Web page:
News | 3.15.2016
PEC Engineers Apply UFC 3-340-02 to Analyze Explosions
The vast majority of explosions are controlled, such as in an internal combustion engine, a demolition, or a quarry. However, when an accidental or terrorist explosion takes place, people and structures in the vicinity of the explosion are subject to extreme danger primarily from fragments and failed building debris caused by the explosion. These hazards can cause significant injury or death to inhabitants and a tremendous amount of damage to physical assets.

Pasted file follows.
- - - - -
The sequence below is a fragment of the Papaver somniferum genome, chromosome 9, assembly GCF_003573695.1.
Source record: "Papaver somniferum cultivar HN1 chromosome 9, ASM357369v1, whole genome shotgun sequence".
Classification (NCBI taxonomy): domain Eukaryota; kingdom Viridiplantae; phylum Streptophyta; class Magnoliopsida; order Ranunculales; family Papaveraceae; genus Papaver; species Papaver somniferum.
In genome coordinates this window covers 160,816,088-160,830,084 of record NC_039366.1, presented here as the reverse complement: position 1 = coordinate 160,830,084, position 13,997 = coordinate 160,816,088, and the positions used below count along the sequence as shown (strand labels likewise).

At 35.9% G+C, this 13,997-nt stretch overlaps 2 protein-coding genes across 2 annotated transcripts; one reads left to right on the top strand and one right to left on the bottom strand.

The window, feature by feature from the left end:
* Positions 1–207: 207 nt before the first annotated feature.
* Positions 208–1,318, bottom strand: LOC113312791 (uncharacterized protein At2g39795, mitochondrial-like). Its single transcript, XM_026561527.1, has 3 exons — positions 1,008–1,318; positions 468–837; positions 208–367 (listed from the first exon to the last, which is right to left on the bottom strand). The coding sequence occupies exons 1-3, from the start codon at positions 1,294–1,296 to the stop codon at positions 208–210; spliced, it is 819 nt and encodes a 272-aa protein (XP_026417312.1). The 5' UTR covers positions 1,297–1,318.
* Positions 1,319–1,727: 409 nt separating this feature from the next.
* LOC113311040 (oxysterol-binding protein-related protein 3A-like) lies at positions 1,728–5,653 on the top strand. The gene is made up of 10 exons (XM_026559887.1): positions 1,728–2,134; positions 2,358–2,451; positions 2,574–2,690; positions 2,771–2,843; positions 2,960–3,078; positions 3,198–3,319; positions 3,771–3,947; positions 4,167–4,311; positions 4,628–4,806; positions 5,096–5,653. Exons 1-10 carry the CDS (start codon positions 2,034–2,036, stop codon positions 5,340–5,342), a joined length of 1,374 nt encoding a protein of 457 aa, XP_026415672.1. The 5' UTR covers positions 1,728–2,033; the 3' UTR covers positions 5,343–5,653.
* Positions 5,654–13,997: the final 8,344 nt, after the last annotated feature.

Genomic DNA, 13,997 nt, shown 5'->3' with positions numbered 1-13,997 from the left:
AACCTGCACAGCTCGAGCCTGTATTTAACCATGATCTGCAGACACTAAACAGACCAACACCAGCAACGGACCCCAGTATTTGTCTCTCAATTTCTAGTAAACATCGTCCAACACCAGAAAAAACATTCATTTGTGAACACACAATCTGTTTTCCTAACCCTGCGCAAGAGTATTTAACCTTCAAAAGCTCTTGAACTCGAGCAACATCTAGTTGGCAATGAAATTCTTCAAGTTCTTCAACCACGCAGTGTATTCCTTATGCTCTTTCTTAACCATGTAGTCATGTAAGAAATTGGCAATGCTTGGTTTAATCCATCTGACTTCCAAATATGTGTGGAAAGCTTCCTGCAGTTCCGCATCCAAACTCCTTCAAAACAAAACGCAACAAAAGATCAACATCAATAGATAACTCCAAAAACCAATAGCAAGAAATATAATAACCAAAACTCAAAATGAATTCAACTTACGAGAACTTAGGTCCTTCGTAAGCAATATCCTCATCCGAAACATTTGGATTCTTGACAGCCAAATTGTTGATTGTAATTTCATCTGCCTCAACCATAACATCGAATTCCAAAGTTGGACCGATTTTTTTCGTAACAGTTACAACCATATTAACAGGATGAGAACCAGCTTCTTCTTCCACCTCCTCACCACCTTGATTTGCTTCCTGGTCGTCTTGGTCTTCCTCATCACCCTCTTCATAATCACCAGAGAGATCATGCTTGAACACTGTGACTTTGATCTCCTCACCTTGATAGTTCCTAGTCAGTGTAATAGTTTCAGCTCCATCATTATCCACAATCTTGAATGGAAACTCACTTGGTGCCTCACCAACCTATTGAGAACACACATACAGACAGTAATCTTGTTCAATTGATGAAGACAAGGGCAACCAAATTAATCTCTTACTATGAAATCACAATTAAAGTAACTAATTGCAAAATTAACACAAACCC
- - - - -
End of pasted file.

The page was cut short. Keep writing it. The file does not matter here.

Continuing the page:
UFC 3-340-02 “Structures to Resist the Effects of Accidental Explosions” provides a guideline for design to increase safety of personnel and equipment from accidental explosions. This document is developed for the U.S. Department of Defense Explosive Safety Board (DDESB) to provide protection against an accidental explosion of stored or manufactured high explosives. It includes methods to calculate blast and fragment loads from accidental explosions of manufactured explosives that detonate or deflagrate and to design structures and barricades that will provide different levels of protection to personnel and equipment against these loads. Blast-resistant design based on UFC 3-340-02 is typically required for U.S. Department of Defense facilities and industrial facilities owned and operated by their contractors where weapons and other explosives are manufactured and stored. UFC 3-340-02 is also referenced in DoD 6055.9M and DoD 4145.26M, which are ammunition and explosives (A&E) explosive safety standards for manufacturing and storage by the DoD and their contractors. Many of the design concepts in UFC 3-340-02 are also used for design against explosions from terrorist threats (i.e. anti-terrorism design) and from fuel-air explosions, vapor cloud explosions, bursting pressure vessels, and other explosions not caused by the accidental explosion of manufactured explosives. The engineers at PEC have extensive experience designing explosive storage and manufacturing facilities to meet the requirements of UFC 3-340-02 and using protective design concepts from this UFC and other U.S. government and industry guidelines to design against many different types of explosive loading. This includes a recent contract for the U.S. Navy and DDESB for the most recent update to the UFC 3-340-02 in 2014.